U.S. Republican presidential candidate Donald Trump gestures as he speaks at the Sheraton in West Des Moines, Iowa, Feb. 1, 2016. (EPA/JOHN TAGGART)

Since Donald Trump’s second-place Iowa finish, the GOP presidential front-runner hasn’t taken any real responsibility for falling short of expectations.

But then, his entire campaign has been predicated on blaming others. Blame Mexicans for drugs and crime. Blame Muslims for terrorism. Blame Megyn Kelly for tough debate questions. Blame the media generally for unfair coverage. Blame President Obama for everything.

And now, of course, blame Ted Cruz for losing.

There are some legitimate questions about the Cruz campaign tactics, namely its spreading rumors that Ben Carson was dropping out to entice his voters. But Jon Gordon, an author and expert in positive leadership, said there’s a way Trump could have addressed that without dwelling on it and looking like a sore loser.

[Donald Trump accuses Ted Cruz of stealing Iowa — and demands new caucuses]

“If you’re complaining, you’re not leading,” Gordon said. “Every time you’re complaining, you’re stuck where you are instead of where you’re going.”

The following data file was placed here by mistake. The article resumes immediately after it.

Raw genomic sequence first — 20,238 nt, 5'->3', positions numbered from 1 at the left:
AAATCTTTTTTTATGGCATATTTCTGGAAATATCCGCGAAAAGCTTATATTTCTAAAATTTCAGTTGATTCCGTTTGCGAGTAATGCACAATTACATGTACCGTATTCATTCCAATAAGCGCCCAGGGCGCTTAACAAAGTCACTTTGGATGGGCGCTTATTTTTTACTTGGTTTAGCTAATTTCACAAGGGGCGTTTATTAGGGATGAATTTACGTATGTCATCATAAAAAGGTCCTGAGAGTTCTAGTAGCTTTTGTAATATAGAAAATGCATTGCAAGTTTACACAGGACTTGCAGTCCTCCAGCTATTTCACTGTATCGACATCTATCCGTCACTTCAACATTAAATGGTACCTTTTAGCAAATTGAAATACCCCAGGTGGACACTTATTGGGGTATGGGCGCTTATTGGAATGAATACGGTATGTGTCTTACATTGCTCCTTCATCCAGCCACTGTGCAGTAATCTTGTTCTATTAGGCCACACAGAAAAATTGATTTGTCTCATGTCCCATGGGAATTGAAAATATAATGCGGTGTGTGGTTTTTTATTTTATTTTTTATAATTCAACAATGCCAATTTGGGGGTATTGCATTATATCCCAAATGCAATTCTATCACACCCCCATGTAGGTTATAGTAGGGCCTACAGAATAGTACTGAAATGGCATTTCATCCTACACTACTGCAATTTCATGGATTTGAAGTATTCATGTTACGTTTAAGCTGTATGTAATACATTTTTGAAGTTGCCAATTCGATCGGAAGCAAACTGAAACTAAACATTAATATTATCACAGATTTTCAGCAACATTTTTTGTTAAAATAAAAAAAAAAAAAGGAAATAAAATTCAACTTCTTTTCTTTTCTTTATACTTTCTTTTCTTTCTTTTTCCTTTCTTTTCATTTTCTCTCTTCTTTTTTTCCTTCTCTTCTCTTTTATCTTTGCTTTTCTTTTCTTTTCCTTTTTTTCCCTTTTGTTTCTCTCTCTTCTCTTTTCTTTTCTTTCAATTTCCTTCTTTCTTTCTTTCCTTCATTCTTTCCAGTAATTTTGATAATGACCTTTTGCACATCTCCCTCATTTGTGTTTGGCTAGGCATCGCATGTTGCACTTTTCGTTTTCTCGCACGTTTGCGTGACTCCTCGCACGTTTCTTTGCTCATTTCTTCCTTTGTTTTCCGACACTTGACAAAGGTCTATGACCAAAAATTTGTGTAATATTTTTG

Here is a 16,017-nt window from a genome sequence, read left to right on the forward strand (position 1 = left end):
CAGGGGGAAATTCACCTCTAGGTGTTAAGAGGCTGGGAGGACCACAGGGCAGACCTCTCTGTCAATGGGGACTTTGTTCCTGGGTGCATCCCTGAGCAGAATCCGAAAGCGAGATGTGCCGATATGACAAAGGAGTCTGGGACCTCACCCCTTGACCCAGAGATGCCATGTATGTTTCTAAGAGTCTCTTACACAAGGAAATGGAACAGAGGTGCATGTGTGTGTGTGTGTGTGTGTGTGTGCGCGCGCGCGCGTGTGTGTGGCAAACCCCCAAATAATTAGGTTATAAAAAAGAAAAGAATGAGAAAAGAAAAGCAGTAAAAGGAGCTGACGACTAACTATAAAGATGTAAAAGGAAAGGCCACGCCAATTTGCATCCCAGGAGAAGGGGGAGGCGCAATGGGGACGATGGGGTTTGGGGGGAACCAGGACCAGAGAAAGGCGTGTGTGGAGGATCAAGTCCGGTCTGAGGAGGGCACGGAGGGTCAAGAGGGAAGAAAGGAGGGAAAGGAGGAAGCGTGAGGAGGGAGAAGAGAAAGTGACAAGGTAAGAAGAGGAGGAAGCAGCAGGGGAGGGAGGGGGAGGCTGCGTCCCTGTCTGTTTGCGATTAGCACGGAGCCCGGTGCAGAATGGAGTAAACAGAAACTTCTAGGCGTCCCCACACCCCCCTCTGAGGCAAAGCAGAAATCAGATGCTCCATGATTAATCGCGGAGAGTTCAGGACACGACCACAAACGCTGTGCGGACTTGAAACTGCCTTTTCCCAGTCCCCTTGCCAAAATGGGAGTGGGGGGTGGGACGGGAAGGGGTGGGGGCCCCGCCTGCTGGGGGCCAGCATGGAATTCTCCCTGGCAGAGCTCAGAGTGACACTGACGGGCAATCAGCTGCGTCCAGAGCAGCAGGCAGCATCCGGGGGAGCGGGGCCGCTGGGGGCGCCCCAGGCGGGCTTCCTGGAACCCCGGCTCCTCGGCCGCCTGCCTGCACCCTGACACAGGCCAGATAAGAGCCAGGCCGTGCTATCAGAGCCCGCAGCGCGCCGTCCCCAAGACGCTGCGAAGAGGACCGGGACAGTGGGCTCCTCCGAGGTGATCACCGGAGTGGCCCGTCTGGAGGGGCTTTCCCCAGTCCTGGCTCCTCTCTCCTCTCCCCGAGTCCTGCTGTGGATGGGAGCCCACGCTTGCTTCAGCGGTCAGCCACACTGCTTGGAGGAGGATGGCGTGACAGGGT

Calling out the Cruz campaign’s possibly unethical behavior is appropriate, but then it’s important to quickly move on, he said. Gordon, who advises businesses and sports teams on staying positive, said complaining is only justified when followed by a viable solution. Redoing the Iowa caucuses, as Trump has suggested, is not one.

On Monday night, Trump showed actual humility in his immediate post-results speech by saying he was “honored” by the results and congratulating Cruz and the other candidates. But it didn’t take long for him to start making a series of excuses for why he came in second.

Susan Krauss Whitbourne, a psychology professor at the University of Massachusetts Amherst, called Trump’s response “a great optics lesson in how not to lose.”

[Before the votes are cast: The presidential front-runners, as seen through the eyes of children]

What Trump is expressing now is actually a completely normal human instinct to losing, she said. Most people want to take credit for their victories and place blame elsewhere when they lose. But the difference, she said, is how they then manage those feelings. It’s important to not come down too hard on yourself, but it’s also important to take some personal responsibility.

“Look at what your role was in it and look at all the impinging factors,” she said. “You have to find a way to regulate those emotions.”

Despite all his bombast and confidence, losing would have bruised Trump’s ego, particularly because of how long and hard he bragged about always being a winner. “We’re always trying to preserve a positive identity,” Krauss Whitbourne said.

If Gordon were coaching Trump, he would have advised him to mention his concerns about Cruz but not belabor it — to take the high road and say, “Let him have that one; we’re moving forward.”

“Going to the past is never good for a leader,” he said. “Donald Trump needs to trust the process more.”

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